Besides, he has bequeathed peace to the souls of his people, as he has procured for them and made over to them, the spirit of grace and true holiness; which has a natural tendency to the peace and quietness of the soul. It implies a discovery and relish of a suitable and sufficient good. It brings a person into a view of divine beauty, and to a relish of that good which is a man's proper happiness; and so it brings the soul to its true centre. The soul by this means is brought to rest, and ceases from restlessly inquiring, as others do, who will show us any good; and wandering to and fro, like lost sheep seeking rest, and finding none. The soul hath found him who is the apple-tree among the trees of the wood, and sits down under his shadow with great delight, and his fruit is sweet unto his taste. Cant. ii. 2. And thus that saying of Christ is fulfilled, John iv. 14. "Whosoever drinketh of the water that I shall give him shall never thirst." And besides, true grace naturally tends to peace and quietness, as it settles things in the soul in their due order, sets reason on the throne, and subjects the senses and affections to its government, which before were uppermost. Grace tends to tranquillity, as it mortifies tumultu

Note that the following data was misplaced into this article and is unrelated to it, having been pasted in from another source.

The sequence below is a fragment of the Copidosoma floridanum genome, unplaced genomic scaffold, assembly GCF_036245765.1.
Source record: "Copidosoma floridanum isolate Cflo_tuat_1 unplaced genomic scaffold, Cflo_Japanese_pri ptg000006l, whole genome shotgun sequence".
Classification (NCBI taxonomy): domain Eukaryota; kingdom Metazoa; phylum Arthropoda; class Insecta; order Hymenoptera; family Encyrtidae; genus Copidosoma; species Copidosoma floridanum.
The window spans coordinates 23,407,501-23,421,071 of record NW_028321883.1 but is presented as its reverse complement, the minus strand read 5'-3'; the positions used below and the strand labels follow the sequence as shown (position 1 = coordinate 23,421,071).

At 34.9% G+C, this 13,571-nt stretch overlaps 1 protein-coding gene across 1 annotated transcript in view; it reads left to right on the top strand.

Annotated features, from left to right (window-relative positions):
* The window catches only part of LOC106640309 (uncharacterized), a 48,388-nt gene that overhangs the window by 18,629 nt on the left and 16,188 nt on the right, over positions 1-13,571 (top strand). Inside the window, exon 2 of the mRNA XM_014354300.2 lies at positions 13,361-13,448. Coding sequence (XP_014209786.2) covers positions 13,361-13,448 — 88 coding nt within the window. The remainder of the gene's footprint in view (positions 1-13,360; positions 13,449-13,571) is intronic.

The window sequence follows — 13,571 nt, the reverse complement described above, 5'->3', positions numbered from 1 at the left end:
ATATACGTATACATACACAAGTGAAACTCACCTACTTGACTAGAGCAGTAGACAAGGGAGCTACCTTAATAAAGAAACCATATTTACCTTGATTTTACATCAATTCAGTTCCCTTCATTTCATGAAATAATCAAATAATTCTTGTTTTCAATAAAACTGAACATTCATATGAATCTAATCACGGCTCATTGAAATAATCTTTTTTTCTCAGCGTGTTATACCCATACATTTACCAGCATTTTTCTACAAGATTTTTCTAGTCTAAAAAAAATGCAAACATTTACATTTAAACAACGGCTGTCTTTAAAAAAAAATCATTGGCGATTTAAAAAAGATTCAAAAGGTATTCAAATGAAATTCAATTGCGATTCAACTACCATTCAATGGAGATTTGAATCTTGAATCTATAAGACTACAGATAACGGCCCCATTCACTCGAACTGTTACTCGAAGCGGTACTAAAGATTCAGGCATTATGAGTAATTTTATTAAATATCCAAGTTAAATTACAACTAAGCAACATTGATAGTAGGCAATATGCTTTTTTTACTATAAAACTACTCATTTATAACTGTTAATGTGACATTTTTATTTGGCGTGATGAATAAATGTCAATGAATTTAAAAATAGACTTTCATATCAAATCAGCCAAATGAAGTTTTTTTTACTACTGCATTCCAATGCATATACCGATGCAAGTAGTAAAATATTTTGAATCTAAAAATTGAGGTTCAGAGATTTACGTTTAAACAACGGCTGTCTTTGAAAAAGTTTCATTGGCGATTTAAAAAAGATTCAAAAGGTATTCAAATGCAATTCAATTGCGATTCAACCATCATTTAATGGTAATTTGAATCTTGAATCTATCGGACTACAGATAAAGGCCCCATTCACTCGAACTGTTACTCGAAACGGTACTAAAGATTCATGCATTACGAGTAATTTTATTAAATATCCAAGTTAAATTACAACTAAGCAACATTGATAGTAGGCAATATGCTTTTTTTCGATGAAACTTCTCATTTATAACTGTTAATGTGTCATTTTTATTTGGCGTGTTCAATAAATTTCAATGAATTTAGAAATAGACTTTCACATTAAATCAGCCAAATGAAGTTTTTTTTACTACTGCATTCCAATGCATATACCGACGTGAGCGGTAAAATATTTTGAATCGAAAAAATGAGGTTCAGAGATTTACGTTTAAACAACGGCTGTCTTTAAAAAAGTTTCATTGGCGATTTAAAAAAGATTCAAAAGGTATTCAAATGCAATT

ous desires and passions, subdues the eager and insatiable appetites of the sensual nature and greediness after the vanities of the world. It mortifies such principles as hatred, variance, emulation, wrath, envyings, and the like, which are a continual source of inward uneasiness and perturbation; and supplies those sweet, calming, and quieting principles of humility, meekness, resignation, patience, gentleness, forgiveness, and sweet reliance on God. It also tends to peace, as it fixes the aim of the soul to a certain end; so that the soul is no longer distracted and drawn by opposite ends to be sought, and opposite portions to be obtained, and many masters of contrary wills and commands to be served; but the heart is fixed in the choice of one certain, sufficient, and unfailing good: and the soul's aim at this, and hope of it, is like an anchor that keeps it steadfast, that it should no more be driven to and fro by every wind.